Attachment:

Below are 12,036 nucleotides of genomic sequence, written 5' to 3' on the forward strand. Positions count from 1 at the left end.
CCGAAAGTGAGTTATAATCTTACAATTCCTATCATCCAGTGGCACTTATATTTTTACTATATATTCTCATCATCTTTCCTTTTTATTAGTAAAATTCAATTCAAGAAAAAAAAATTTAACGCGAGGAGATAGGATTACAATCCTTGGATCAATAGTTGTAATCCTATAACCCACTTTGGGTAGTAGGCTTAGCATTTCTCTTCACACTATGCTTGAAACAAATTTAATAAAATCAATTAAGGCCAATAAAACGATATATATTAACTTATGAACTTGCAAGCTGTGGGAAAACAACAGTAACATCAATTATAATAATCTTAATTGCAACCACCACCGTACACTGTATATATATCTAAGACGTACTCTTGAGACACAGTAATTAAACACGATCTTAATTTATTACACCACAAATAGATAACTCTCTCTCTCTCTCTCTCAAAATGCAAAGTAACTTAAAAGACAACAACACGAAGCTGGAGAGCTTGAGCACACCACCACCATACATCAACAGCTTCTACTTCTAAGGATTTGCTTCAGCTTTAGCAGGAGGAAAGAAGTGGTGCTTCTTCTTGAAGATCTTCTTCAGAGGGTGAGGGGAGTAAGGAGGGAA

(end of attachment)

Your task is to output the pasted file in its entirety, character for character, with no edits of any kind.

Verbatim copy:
Below are 12,036 nucleotides of genomic sequence, written 5' to 3' on the forward strand. Positions count from 1 at the left end.
CCGAAAGTGAGTTATAATCTTACAATTCCTATCATCCAGTGGCACTTATATTTTTACTATATATTCTCATCATCTTTCCTTTTTATTAGTAAAATTCAATTCAAGAAAAAAAAATTTAACGCGAGGAGATAGGATTACAATCCTTGGATCAATAGTTGTAATCCTATAACCCACTTTGGGTAGTAGGCTTAGCATTTCTCTTCACACTATGCTTGAAACAAATTTAATAAAATCAATTAAGGCCAATAAAACGATATATATTAACTTATGAACTTGCAAGCTGTGGGAAAACAACAGTAACATCAATTATAATAATCTTAATTGCAACCACCACCGTACACTGTATATATATCTAAGACGTACTCTTGAGACACAGTAATTAAACACGATCTTAATTTATTACACCACAAATAGATAACTCTCTCTCTCTCTCTCTCAAAATGCAAAGTAACTTAAAAGACAACAACACGAAGCTGGAGAGCTTGAGCACACCACCACCATACATCAACAGCTTCTACTTCTAAGGATTTGCTTCAGCTTTAGCAGGAGGAAAGAAGTGGTGCTTCTTCTTGAAGATCTTCTTCAGAGGGTGAGGGGAGTAAGGAGGGAA